It Took Nearly a Century, But Seattle Found Its Second Female Mayor

Jenny Durkan emerged from a slew of candidates to take Seattle's top job.
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For all our self-congratulatory posing as a forward-thinking metropolis, Seattle seldom has strayed from (white) males when it comes to who runs this city.

The lone female exception was a corruption- and bootleg-busting firebrand, Bertha Landes (1926–28). Landes was ousted by voters on her next ballot try, but Seattle retains the plaudit for being one of the country’s first major cities to elect a female mayor. 

Nearly one hundred years later: Incumbent Mayor Ed Murray, once considered a lock for reelection, is forced to bow out over a sex-abuse scandal (and, in September, resigned from office in disgrace), encouraging a stampede of 21 candidates into the mayoral primary, including a rerun by former Mayor Mike McGinn.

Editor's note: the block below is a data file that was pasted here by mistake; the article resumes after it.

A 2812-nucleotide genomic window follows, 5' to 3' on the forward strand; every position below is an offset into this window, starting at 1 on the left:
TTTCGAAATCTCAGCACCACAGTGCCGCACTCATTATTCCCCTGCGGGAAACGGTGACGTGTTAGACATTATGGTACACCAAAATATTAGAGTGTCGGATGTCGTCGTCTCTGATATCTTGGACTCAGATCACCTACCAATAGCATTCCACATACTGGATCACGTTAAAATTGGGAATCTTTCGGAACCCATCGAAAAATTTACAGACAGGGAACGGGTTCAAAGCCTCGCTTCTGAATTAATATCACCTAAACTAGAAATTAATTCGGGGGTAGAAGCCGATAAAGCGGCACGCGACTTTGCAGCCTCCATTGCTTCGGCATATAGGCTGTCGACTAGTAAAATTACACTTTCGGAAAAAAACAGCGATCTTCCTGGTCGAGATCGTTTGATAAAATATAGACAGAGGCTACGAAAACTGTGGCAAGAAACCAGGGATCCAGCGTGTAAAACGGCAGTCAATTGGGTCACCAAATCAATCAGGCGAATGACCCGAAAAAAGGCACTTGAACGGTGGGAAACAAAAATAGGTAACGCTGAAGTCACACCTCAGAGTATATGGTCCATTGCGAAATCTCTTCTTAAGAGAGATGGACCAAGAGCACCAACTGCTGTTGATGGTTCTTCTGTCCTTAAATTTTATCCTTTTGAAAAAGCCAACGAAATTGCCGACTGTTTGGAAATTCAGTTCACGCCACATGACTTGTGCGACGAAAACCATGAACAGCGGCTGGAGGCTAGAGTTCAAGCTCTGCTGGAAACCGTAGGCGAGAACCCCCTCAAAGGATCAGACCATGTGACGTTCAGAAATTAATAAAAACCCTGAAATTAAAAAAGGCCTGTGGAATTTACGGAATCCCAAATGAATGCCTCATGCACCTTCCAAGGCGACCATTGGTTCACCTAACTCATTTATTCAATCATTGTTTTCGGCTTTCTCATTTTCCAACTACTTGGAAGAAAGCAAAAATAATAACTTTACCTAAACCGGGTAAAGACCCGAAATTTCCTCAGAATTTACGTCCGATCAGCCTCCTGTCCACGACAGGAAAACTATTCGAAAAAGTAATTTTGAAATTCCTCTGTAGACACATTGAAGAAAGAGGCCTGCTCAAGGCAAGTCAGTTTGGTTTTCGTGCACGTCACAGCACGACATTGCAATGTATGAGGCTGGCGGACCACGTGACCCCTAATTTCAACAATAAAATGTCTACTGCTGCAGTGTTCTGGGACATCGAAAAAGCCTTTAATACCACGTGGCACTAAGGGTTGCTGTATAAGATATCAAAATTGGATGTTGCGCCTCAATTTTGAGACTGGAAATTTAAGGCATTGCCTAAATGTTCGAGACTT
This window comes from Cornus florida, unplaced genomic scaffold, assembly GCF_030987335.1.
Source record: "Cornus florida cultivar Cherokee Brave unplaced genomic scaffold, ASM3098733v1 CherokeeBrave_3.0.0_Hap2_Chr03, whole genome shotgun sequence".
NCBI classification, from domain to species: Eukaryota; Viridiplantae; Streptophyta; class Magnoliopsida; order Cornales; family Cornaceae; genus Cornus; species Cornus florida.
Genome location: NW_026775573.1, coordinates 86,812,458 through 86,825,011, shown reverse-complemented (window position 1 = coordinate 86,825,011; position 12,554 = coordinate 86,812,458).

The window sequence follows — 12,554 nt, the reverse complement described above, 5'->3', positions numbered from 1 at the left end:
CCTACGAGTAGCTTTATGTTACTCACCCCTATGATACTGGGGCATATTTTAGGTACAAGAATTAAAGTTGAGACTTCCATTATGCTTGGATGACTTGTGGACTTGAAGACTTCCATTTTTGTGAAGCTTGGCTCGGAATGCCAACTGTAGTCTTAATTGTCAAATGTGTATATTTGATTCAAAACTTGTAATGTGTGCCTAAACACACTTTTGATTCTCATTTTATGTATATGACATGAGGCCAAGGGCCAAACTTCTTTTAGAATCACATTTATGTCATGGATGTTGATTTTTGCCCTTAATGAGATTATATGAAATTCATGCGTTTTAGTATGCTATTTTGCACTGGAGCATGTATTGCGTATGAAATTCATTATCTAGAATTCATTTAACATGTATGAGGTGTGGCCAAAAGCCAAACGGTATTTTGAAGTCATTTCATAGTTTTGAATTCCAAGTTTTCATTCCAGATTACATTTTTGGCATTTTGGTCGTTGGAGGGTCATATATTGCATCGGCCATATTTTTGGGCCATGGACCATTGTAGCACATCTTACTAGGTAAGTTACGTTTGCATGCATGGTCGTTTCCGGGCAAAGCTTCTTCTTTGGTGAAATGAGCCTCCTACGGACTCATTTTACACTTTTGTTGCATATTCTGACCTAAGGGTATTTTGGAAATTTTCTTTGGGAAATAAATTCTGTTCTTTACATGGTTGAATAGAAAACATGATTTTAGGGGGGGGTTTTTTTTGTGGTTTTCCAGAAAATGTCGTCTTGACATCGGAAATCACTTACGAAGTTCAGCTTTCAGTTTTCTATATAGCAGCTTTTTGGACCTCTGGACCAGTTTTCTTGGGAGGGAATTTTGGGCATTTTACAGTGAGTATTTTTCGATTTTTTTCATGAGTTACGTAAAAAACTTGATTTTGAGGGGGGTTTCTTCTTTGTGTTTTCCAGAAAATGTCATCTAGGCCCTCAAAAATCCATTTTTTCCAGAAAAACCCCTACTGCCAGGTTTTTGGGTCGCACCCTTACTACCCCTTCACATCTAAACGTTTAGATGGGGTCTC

Of this herd, only four were women, but three emerged as the main primary contenders: Democrat Jenny Durkan, former U.S. attorney general, liked by establishment types; Democrat Cary Moon, urban planner, largely self-funded, liked by urban-planner types; and—whee!—independent Nikkita Oliver, lawyer, artist, educator (don’t limit her to her activism, thank you!), liked by activist, hipster types. Oliver was a formidable, feisty debater (some might say the only real debater), and Moon just barely bested her to meet Durkan in November’s general election, though Durkan ultimately emerged victorious.

So, congrats to Mayor Durkan! Here’s hoping your tenure gives no cause for another near century-long gender gap.

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